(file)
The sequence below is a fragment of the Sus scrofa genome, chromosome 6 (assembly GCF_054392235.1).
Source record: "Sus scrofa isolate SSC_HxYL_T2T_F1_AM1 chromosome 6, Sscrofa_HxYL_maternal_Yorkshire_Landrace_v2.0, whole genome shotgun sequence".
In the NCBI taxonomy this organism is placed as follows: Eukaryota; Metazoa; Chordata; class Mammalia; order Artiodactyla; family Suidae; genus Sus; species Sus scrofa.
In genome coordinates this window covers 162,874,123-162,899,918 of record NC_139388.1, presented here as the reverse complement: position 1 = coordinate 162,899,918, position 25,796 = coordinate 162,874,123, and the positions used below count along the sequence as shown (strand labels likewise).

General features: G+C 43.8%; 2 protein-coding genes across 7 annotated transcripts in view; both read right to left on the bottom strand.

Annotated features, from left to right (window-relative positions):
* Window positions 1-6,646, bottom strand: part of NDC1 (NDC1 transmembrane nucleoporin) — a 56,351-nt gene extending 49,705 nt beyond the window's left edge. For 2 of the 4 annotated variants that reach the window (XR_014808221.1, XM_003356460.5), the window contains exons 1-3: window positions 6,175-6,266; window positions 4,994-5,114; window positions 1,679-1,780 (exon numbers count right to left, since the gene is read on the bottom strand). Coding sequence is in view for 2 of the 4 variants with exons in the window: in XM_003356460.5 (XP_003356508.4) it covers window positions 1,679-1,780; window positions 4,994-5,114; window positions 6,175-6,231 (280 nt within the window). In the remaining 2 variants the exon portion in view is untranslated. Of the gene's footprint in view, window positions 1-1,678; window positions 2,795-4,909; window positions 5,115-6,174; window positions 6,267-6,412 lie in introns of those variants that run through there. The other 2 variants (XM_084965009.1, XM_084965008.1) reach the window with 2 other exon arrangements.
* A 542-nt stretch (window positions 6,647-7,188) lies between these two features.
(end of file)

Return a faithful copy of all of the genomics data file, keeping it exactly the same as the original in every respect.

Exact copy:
The sequence below is a fragment of the Sus scrofa genome, chromosome 6 (assembly GCF_054392235.1).
Source record: "Sus scrofa isolate SSC_HxYL_T2T_F1_AM1 chromosome 6, Sscrofa_HxYL_maternal_Yorkshire_Landrace_v2.0, whole genome shotgun sequence".
In the NCBI taxonomy this organism is placed as follows: Eukaryota; Metazoa; Chordata; class Mammalia; order Artiodactyla; family Suidae; genus Sus; species Sus scrofa.
In genome coordinates this window covers 162,874,123-162,899,918 of record NC_139388.1, presented here as the reverse complement: position 1 = coordinate 162,899,918, position 25,796 = coordinate 162,874,123, and the positions used below count along the sequence as shown (strand labels likewise).

General features: G+C 43.8%; 2 protein-coding genes across 7 annotated transcripts in view; both read right to left on the bottom strand.

Annotated features, from left to right (window-relative positions):
* Window positions 1-6,646, bottom strand: part of NDC1 (NDC1 transmembrane nucleoporin) — a 56,351-nt gene extending 49,705 nt beyond the window's left edge. For 2 of the 4 annotated variants that reach the window (XR_014808221.1, XM_003356460.5), the window contains exons 1-3: window positions 6,175-6,266; window positions 4,994-5,114; window positions 1,679-1,780 (exon numbers count right to left, since the gene is read on the bottom strand). Coding sequence is in view for 2 of the 4 variants with exons in the window: in XM_003356460.5 (XP_003356508.4) it covers window positions 1,679-1,780; window positions 4,994-5,114; window positions 6,175-6,231 (280 nt within the window). In the remaining 2 variants the exon portion in view is untranslated. Of the gene's footprint in view, window positions 1-1,678; window positions 2,795-4,909; window positions 5,115-6,174; window positions 6,267-6,412 lie in introns of those variants that run through there. The other 2 variants (XM_084965009.1, XM_084965008.1) reach the window with 2 other exon arrangements.
* A 542-nt stretch (window positions 6,647-7,188) lies between these two features.